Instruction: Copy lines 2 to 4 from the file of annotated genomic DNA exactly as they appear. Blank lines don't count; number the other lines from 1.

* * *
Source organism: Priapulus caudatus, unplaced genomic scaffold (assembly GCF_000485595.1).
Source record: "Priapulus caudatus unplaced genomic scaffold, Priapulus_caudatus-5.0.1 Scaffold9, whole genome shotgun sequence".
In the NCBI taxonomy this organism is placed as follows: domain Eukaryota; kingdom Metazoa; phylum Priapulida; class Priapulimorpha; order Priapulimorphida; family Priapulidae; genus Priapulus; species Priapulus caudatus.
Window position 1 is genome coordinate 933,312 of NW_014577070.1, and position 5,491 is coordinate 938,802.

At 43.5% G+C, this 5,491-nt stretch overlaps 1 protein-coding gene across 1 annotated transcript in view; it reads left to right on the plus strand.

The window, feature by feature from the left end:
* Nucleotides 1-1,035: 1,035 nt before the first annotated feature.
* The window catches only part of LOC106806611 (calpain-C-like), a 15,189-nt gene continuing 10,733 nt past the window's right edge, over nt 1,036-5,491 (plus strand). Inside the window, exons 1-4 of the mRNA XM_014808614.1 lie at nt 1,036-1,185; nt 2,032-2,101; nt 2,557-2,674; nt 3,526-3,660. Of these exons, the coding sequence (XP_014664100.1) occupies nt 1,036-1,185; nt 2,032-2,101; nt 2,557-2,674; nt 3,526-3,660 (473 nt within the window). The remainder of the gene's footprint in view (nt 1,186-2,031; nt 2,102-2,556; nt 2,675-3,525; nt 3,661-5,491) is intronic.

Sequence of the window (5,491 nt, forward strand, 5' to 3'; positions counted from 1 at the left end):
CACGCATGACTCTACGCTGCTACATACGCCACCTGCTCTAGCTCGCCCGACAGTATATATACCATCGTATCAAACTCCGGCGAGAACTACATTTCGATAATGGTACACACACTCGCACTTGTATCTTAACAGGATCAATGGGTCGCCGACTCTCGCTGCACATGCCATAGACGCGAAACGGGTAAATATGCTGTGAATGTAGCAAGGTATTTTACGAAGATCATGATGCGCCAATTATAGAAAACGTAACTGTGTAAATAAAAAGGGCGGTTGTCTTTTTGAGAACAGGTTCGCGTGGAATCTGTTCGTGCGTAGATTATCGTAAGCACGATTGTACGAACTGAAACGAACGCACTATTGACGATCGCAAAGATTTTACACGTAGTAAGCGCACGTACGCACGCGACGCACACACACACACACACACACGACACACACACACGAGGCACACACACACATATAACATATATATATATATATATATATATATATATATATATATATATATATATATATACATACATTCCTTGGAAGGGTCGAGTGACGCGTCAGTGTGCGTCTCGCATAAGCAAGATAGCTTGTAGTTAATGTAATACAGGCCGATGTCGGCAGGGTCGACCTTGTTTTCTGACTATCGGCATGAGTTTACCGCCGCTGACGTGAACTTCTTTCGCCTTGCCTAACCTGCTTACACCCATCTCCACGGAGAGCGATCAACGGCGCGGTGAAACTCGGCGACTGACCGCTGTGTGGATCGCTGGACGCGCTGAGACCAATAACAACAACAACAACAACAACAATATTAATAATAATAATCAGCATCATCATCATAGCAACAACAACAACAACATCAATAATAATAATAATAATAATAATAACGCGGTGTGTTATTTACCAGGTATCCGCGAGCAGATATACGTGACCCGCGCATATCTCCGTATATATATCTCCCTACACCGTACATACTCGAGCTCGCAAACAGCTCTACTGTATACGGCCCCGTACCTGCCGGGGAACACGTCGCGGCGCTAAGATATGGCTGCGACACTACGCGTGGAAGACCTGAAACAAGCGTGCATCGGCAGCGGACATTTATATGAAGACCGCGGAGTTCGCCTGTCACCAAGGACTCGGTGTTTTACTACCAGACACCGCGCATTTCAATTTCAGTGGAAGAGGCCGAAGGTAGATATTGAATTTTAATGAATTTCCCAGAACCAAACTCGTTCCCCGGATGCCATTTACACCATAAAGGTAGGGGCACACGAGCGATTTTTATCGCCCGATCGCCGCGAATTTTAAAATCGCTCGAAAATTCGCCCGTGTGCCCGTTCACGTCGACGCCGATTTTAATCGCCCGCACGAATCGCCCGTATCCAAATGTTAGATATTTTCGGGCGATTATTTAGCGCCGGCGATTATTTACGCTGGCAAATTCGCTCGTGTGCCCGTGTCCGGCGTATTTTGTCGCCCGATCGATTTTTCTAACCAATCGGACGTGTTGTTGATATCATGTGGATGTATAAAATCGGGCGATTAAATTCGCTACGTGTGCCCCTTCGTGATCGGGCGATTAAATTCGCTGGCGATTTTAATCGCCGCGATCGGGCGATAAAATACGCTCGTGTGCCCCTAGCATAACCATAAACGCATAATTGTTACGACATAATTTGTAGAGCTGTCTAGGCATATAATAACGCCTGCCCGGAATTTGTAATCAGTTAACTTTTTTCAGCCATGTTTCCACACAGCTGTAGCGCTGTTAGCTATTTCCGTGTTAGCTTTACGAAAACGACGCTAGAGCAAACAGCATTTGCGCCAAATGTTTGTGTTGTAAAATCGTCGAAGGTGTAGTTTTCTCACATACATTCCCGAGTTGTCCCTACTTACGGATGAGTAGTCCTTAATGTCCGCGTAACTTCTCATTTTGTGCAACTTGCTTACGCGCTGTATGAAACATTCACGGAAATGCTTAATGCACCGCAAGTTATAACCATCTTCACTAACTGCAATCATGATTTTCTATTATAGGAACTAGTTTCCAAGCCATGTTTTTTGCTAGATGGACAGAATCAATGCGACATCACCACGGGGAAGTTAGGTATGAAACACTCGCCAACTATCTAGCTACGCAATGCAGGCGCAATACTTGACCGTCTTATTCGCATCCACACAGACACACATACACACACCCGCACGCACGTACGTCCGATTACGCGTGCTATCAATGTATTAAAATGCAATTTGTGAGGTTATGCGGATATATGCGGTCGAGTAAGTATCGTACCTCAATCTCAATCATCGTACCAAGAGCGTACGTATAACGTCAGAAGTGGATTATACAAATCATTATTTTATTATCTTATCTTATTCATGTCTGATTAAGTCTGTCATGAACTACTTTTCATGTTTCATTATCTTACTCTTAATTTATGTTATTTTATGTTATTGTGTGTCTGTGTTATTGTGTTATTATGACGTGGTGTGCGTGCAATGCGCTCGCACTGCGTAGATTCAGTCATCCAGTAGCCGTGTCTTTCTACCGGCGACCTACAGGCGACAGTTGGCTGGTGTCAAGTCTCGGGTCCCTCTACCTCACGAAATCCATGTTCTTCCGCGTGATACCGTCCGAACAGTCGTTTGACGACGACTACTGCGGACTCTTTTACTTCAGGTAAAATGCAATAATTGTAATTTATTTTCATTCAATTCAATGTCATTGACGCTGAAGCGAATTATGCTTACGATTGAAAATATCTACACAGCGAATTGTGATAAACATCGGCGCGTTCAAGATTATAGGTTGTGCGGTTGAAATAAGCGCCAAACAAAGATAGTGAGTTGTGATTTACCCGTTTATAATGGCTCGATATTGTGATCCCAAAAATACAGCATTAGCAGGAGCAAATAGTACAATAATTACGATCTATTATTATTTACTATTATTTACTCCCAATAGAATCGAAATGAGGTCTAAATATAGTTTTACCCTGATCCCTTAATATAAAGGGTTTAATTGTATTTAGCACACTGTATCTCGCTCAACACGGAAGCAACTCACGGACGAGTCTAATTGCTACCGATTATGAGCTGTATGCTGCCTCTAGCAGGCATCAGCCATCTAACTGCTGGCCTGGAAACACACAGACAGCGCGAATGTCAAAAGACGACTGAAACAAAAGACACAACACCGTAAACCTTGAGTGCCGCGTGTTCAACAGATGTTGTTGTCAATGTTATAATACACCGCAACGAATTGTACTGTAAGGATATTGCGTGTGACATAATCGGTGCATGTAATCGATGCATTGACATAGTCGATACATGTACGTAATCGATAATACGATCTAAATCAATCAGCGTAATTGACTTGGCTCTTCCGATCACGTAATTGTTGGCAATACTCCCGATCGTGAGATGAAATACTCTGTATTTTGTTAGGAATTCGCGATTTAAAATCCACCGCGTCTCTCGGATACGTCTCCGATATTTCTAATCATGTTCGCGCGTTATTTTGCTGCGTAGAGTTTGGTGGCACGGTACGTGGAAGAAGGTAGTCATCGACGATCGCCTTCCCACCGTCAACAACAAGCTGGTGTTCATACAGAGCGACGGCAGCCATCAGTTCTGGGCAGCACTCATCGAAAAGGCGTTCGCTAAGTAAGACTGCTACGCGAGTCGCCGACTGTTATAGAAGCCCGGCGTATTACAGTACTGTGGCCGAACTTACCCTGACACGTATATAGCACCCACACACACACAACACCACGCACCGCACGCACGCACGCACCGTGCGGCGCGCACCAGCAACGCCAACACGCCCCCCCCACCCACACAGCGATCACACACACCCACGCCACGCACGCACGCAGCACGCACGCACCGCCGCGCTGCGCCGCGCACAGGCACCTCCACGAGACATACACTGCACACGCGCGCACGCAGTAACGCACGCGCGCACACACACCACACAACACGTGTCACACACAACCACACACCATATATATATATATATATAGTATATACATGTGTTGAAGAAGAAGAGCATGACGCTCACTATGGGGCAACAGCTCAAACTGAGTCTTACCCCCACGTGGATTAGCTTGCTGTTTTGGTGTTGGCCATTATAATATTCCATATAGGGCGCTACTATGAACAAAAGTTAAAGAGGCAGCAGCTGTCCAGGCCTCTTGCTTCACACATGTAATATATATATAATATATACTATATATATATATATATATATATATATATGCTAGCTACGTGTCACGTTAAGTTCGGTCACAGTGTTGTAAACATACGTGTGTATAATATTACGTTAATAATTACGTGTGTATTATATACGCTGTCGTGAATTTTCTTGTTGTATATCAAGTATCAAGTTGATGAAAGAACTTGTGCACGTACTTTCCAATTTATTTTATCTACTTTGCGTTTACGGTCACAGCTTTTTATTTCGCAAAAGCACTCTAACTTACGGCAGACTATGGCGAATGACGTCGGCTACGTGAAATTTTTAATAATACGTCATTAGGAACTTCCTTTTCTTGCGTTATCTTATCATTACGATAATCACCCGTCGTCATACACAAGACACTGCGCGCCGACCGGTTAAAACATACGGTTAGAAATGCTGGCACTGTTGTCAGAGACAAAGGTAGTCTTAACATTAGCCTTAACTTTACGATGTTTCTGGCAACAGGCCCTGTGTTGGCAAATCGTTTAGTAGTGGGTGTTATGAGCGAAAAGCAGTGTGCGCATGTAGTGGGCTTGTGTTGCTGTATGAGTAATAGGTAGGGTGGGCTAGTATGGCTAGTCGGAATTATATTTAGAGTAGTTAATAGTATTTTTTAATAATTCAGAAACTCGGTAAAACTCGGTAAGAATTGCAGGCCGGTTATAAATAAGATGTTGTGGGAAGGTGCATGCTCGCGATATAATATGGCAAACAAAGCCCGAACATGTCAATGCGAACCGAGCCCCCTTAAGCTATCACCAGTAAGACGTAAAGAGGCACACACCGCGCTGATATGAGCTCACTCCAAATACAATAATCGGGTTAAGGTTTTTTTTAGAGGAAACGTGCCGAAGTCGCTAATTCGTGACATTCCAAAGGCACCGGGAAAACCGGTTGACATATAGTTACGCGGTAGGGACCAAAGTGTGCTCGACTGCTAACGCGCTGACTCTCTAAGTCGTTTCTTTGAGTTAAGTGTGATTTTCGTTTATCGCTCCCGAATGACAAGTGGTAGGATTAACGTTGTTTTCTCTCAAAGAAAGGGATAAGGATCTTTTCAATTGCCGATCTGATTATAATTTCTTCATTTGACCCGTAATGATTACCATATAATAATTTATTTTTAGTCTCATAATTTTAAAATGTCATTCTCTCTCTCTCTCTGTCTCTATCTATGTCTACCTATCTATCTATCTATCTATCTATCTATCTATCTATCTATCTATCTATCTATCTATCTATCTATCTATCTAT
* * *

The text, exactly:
Source record: "Priapulus caudatus unplaced genomic scaffold, Priapulus_caudatus-5.0.1 Scaffold9, whole genome shotgun sequence".
In the NCBI taxonomy this organism is placed as follows: domain Eukaryota; kingdom Metazoa; phylum Priapulida; class Priapulimorpha; order Priapulimorphida; family Priapulidae; genus Priapulus; species Priapulus caudatus.
Window position 1 is genome coordinate 933,312 of NW_014577070.1, and position 5,491 is coordinate 938,802.